Business regulations impact both the economics of businesses themselves and national economies as a whole. First, compliance with business regulations is a massive expense for most businesses. Second, the specifics of national business regulations make nations more or less competitive in the global marketplace. For example, business regulations effect a business' ability to legally hire foreign workers, import and export goods, manufacture products in foreign countries, sell business interests to foreign investors, use foreign-made products in manufacturing, and advertise foreign and domestic products.
Business regulations are highly responsive to events and trends in the private sector as well as to demands expressed by the electorate. The U.S. government created the following laws and accompanying business regulations in response to perceived public problems:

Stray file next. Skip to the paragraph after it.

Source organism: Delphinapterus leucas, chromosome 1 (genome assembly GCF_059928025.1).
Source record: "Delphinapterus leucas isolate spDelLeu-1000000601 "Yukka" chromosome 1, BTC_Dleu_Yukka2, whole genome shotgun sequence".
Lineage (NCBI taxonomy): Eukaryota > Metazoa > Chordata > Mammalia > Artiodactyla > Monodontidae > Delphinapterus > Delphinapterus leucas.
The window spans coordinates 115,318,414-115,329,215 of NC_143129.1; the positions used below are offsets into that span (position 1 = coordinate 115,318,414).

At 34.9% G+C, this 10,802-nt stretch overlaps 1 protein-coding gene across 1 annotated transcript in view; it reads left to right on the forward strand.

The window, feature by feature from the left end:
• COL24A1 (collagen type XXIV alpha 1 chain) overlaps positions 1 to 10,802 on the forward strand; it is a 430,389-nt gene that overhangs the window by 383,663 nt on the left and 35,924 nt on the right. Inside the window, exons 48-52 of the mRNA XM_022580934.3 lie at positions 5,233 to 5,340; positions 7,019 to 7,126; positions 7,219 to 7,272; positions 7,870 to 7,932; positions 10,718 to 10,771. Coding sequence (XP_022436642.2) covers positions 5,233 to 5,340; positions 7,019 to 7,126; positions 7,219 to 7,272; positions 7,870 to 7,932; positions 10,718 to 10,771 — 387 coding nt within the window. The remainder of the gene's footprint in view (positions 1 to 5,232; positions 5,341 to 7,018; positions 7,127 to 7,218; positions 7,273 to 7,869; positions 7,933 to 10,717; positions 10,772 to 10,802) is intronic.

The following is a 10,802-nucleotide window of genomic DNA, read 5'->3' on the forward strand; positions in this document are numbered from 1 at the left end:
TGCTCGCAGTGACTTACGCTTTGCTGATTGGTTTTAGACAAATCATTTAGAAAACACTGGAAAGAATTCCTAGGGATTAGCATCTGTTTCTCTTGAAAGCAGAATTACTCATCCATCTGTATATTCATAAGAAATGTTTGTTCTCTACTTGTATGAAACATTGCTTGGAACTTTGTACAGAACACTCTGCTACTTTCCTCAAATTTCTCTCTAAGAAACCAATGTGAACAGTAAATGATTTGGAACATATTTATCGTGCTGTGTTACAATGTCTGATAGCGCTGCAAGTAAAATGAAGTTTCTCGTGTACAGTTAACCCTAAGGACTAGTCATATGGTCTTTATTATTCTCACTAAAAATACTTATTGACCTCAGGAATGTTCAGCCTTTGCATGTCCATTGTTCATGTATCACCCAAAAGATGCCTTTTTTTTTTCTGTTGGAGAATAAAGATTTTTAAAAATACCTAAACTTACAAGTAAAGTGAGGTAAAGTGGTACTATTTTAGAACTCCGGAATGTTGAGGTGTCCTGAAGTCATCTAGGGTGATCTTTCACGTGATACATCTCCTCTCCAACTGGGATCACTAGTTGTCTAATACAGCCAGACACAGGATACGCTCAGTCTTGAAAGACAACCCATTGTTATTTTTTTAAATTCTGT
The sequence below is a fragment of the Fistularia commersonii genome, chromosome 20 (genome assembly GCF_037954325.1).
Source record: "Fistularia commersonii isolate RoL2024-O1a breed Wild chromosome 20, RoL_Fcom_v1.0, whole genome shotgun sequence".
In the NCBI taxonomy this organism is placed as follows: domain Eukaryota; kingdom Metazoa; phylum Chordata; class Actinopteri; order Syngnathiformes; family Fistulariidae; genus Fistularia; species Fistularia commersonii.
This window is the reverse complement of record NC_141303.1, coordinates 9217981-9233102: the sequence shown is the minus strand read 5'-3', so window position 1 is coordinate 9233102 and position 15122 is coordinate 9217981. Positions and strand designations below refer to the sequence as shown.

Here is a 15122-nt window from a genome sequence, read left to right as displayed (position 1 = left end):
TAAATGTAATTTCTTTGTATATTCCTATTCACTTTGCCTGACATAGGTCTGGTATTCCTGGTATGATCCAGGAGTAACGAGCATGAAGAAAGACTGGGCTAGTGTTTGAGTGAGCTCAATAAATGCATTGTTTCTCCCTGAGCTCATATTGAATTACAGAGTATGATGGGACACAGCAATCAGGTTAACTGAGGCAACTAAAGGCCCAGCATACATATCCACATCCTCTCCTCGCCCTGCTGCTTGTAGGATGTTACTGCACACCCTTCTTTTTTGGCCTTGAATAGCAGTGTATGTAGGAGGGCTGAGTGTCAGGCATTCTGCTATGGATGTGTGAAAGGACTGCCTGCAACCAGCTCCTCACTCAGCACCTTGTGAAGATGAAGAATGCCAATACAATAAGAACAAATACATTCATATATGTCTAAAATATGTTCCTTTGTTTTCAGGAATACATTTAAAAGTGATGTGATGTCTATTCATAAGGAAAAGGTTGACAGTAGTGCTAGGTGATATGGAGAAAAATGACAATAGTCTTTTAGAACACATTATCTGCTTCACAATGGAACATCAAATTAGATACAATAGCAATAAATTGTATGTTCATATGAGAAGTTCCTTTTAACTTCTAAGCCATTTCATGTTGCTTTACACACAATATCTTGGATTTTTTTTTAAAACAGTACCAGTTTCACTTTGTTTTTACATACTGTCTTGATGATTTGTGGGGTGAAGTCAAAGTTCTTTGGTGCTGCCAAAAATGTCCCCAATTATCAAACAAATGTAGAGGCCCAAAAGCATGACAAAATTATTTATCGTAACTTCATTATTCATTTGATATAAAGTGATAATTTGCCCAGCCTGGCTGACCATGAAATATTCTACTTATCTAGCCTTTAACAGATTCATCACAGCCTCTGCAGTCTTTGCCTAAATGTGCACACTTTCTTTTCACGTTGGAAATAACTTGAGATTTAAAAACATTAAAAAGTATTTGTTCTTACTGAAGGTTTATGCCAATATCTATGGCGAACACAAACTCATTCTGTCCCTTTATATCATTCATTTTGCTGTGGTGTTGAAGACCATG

- Clean Water Act. In 1972, the Environmental Protection Agency developed and passed the Clean Water Act in response to increasing public awareness and concern over water pollution. The Clean Water Act established the regulations concerning the discharge of pollutants, by individuals and business, into the waters of the United States.
- Emergency Planning and Community Right-to-Know Act. In 1986, the Environmental Protection Agency developed and passed the Emergency Planning and Community Right-to-Know Act (EPCRA) as concerns about the environmental and safety hazards created by the storage and handling of toxic chemicals increased. The EPCRA establishes regulations for businesses, as well as the federal, state, and local governments and Indian tribes, regarding emergency planning and “Community Right-to-Know” reporting on hazardous and toxic chemicals.